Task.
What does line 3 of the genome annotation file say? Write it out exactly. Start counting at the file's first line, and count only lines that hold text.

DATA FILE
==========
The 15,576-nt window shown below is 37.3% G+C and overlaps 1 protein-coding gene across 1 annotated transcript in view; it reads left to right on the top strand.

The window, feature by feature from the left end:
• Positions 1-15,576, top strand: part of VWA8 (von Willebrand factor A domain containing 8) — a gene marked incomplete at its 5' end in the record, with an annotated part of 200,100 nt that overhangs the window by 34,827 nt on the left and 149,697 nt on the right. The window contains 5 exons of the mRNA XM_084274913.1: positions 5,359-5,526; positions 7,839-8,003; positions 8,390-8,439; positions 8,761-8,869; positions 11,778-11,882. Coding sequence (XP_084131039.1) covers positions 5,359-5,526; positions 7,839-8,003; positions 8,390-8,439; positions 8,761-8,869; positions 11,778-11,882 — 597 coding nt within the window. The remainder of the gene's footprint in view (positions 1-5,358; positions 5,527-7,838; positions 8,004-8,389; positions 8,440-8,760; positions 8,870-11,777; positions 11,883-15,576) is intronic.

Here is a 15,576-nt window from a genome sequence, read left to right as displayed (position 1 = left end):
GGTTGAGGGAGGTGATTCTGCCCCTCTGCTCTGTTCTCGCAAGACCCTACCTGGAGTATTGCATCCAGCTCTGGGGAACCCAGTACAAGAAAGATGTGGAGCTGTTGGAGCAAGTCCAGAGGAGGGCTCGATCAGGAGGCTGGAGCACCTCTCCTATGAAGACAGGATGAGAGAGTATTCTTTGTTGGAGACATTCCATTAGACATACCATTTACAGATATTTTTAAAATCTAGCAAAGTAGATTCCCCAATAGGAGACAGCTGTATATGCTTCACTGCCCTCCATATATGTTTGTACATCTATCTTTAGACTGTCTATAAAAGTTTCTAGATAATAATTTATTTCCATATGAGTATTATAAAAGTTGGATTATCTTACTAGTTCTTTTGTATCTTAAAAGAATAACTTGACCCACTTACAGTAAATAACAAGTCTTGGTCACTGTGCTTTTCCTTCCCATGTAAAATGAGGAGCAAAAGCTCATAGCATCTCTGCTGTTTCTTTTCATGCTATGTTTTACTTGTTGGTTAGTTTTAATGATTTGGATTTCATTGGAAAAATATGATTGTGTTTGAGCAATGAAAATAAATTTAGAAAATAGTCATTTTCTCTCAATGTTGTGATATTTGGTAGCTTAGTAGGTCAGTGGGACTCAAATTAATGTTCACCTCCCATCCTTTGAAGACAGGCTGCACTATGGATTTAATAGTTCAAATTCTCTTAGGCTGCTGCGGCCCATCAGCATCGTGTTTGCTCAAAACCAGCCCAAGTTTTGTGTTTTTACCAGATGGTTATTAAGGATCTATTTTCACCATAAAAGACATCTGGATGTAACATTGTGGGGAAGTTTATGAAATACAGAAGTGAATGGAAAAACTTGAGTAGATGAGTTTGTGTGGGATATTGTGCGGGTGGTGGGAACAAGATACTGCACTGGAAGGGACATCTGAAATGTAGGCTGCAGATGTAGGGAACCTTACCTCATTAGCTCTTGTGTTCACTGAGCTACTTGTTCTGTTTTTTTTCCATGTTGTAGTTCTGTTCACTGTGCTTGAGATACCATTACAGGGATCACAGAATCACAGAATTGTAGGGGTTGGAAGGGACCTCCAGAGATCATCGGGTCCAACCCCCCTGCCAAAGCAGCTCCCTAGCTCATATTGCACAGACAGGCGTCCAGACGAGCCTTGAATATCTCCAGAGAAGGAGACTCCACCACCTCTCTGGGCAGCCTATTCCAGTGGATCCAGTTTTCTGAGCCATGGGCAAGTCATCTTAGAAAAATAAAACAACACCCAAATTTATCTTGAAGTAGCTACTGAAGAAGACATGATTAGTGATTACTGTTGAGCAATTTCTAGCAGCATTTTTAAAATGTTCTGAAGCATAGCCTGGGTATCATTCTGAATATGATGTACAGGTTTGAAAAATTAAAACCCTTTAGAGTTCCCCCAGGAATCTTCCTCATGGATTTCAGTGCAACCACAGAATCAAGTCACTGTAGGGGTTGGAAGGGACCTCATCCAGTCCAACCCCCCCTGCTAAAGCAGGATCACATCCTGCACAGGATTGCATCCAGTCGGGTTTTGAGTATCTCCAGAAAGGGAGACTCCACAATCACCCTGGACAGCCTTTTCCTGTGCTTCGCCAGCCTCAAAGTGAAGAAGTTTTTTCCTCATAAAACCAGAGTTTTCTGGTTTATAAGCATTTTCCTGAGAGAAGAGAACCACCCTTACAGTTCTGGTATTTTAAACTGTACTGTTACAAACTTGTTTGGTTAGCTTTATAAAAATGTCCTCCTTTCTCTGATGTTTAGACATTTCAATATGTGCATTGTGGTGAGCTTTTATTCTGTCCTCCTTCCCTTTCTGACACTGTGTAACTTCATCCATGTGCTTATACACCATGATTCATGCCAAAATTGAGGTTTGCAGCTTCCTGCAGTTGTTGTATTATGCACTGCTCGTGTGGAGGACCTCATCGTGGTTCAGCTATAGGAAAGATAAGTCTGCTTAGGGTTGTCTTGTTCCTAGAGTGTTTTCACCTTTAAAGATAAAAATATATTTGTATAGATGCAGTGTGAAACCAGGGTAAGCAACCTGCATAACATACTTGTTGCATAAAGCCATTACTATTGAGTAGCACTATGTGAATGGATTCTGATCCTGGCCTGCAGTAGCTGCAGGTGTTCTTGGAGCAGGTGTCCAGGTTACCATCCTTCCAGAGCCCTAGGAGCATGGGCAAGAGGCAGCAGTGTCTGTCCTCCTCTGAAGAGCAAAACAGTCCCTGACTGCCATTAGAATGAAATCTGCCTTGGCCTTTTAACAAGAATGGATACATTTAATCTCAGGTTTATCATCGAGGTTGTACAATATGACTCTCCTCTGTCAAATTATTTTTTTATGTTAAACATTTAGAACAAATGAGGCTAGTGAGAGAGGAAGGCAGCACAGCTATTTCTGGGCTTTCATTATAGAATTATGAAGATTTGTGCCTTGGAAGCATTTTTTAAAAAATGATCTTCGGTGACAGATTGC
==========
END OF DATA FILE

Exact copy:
• Positions 1-15,576, top strand: part of VWA8 (von Willebrand factor A domain containing 8) — a gene marked incomplete at its 5' end in the record, with an annotated part of 200,100 nt that overhangs the window by 34,827 nt on the left and 149,697 nt on the right. The window contains 5 exons of the mRNA XM_084274913.1: positions 5,359-5,526; positions 7,839-8,003; positions 8,390-8,439; positions 8,761-8,869; positions 11,778-11,882. Coding sequence (XP_084131039.1) covers positions 5,359-5,526; positions 7,839-8,003; positions 8,390-8,439; positions 8,761-8,869; positions 11,778-11,882 — 597 coding nt within the window. The remainder of the gene's footprint in view (positions 1-5,358; positions 5,527-7,838; positions 8,004-8,389; positions 8,440-8,760; positions 8,870-11,777; positions 11,883-15,576) is intronic.